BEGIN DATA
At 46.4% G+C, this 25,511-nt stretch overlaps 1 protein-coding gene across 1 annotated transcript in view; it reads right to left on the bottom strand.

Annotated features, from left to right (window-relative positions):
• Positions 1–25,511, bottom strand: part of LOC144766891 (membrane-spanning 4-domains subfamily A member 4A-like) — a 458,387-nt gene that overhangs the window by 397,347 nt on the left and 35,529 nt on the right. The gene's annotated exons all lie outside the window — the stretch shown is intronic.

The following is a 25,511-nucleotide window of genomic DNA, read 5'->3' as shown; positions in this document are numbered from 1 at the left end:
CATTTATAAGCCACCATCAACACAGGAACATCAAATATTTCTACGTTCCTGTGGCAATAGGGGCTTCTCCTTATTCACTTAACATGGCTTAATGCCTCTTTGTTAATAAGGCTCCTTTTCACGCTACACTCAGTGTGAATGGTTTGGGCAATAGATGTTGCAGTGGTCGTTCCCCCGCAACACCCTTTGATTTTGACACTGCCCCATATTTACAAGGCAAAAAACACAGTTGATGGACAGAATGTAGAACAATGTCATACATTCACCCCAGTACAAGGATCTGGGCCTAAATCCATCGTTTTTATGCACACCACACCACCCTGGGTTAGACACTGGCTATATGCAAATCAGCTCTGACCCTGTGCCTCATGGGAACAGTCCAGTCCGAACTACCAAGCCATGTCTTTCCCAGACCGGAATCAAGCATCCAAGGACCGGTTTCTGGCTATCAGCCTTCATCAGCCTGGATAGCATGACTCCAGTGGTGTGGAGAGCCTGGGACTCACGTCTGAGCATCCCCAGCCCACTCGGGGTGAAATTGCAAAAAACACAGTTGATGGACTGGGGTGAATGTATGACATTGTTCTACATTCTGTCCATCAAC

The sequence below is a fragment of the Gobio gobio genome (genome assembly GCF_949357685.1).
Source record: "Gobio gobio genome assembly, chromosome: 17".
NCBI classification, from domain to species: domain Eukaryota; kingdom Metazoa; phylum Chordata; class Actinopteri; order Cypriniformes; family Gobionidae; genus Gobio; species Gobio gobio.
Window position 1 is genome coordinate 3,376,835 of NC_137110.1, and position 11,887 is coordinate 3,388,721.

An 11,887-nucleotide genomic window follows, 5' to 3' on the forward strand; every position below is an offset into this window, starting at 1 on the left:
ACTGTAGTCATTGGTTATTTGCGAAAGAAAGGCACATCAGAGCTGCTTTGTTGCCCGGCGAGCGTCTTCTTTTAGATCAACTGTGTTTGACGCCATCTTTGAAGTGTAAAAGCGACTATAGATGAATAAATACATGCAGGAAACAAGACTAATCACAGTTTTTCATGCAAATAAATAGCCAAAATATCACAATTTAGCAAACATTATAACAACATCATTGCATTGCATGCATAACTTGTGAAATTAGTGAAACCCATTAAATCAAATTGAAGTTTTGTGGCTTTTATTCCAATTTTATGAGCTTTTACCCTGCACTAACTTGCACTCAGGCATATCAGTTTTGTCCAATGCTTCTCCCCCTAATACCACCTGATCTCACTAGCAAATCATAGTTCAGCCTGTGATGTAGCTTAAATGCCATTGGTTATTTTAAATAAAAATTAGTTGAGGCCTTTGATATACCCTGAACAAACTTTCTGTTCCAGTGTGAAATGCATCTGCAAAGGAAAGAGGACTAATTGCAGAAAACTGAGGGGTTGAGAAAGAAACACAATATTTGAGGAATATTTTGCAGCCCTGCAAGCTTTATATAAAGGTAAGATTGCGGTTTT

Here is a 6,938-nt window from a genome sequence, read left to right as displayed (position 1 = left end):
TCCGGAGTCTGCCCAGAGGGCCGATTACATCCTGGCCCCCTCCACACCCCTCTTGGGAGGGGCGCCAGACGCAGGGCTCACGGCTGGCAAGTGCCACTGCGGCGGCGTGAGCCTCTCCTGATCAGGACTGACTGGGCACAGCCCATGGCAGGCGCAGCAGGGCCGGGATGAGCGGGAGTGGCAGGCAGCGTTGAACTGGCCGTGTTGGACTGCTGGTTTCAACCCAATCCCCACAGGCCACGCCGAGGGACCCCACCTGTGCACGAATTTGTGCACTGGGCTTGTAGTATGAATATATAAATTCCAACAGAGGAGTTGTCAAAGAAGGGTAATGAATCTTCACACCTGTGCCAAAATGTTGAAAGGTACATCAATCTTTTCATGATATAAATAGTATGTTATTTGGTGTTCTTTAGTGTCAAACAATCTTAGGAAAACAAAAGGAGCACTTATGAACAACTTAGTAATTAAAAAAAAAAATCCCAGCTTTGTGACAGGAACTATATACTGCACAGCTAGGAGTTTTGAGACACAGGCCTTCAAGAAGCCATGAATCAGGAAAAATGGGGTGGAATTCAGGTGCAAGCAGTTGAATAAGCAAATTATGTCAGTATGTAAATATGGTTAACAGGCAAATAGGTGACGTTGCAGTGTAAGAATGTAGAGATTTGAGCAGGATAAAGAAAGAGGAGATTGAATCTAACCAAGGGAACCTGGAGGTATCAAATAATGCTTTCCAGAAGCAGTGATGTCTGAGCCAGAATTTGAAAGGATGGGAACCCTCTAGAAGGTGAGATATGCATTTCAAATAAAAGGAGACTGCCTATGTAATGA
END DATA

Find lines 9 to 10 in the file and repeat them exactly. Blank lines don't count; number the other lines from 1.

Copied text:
Window position 1 is genome coordinate 3,376,835 of NC_137110.1, and position 11,887 is coordinate 3,388,721.

An 11,887-nucleotide genomic window follows, 5' to 3' on the forward strand; every position below is an offset into this window, starting at 1 on the left: